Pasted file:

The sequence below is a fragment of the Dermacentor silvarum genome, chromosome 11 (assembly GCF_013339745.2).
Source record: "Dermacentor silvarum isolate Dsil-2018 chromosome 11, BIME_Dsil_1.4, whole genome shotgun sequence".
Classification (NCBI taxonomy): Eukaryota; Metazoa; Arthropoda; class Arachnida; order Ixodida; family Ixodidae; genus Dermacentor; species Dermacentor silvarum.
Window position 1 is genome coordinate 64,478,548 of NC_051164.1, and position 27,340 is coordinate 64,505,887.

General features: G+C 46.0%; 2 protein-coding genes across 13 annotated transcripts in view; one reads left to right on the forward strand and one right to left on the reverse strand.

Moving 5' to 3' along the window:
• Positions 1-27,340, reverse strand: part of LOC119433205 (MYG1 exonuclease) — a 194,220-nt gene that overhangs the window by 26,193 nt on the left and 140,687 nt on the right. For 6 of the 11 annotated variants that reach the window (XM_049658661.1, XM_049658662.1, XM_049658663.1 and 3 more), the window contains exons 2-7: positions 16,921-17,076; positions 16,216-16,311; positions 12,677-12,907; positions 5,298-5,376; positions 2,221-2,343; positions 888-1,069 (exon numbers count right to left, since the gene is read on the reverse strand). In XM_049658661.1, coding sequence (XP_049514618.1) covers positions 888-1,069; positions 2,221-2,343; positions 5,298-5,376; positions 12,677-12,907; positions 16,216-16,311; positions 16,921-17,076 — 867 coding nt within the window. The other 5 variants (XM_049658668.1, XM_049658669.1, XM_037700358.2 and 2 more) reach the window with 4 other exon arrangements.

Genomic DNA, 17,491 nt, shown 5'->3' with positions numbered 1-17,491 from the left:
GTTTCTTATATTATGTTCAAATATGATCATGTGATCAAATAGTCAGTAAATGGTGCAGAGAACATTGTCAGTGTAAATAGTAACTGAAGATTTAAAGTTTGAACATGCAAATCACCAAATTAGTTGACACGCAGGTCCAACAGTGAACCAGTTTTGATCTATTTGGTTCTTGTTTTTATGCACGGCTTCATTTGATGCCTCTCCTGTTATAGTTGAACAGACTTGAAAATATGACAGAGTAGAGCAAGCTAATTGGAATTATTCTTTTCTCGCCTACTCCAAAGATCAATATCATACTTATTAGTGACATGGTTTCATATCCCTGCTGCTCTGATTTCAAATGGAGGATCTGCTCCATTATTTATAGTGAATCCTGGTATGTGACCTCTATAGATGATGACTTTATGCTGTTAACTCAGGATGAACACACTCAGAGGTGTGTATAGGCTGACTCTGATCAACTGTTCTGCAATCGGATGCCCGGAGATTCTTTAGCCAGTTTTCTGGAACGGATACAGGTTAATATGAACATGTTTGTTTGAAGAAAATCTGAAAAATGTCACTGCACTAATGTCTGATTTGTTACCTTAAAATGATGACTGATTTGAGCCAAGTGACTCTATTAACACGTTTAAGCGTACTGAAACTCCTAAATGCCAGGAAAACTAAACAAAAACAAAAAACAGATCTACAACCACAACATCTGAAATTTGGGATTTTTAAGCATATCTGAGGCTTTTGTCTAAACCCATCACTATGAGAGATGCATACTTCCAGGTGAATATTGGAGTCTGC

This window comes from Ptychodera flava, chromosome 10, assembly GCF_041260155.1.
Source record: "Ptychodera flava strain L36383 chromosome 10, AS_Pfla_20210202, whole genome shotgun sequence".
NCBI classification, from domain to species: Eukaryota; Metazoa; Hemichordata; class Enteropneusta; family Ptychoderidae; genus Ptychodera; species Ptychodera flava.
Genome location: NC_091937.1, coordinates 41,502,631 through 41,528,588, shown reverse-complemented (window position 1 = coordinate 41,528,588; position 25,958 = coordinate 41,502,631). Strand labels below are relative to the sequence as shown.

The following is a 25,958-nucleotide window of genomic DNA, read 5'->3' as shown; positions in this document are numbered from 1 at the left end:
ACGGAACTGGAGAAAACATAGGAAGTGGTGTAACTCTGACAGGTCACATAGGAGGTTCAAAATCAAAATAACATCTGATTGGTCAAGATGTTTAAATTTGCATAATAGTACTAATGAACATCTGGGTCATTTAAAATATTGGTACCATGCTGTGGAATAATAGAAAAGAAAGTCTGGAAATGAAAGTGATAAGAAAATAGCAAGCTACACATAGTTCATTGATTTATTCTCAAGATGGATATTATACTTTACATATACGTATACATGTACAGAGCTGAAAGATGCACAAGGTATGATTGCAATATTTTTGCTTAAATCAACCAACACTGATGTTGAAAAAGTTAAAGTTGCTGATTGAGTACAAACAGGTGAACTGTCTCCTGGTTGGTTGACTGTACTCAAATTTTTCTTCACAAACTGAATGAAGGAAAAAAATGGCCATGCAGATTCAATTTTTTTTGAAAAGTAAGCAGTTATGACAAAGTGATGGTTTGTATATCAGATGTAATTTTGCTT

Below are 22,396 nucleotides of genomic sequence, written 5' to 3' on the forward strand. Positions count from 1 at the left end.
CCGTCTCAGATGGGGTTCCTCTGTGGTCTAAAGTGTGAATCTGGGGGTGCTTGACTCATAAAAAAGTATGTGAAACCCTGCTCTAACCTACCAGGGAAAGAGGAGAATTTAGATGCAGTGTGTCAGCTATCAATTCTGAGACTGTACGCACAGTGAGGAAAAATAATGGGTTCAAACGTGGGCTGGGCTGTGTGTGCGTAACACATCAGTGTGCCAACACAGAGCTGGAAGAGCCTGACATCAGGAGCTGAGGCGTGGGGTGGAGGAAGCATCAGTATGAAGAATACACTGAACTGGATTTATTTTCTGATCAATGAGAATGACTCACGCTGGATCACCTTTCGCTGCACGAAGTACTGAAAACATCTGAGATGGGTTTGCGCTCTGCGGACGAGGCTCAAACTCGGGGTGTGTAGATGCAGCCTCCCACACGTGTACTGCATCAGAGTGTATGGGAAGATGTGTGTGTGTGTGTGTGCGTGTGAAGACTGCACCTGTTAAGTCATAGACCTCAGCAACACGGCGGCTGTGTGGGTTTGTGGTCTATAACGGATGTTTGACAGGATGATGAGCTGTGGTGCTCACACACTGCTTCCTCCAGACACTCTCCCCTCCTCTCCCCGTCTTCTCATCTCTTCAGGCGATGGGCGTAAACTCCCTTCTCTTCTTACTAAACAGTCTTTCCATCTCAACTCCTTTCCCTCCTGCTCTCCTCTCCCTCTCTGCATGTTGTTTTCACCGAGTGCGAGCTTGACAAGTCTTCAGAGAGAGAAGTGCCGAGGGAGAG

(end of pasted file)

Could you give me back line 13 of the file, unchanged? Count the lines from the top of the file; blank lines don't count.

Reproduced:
Genome location: NC_091937.1, coordinates 41,502,631 through 41,528,588, shown reverse-complemented (window position 1 = coordinate 41,528,588; position 25,958 = coordinate 41,502,631). Strand labels below are relative to the sequence as shown.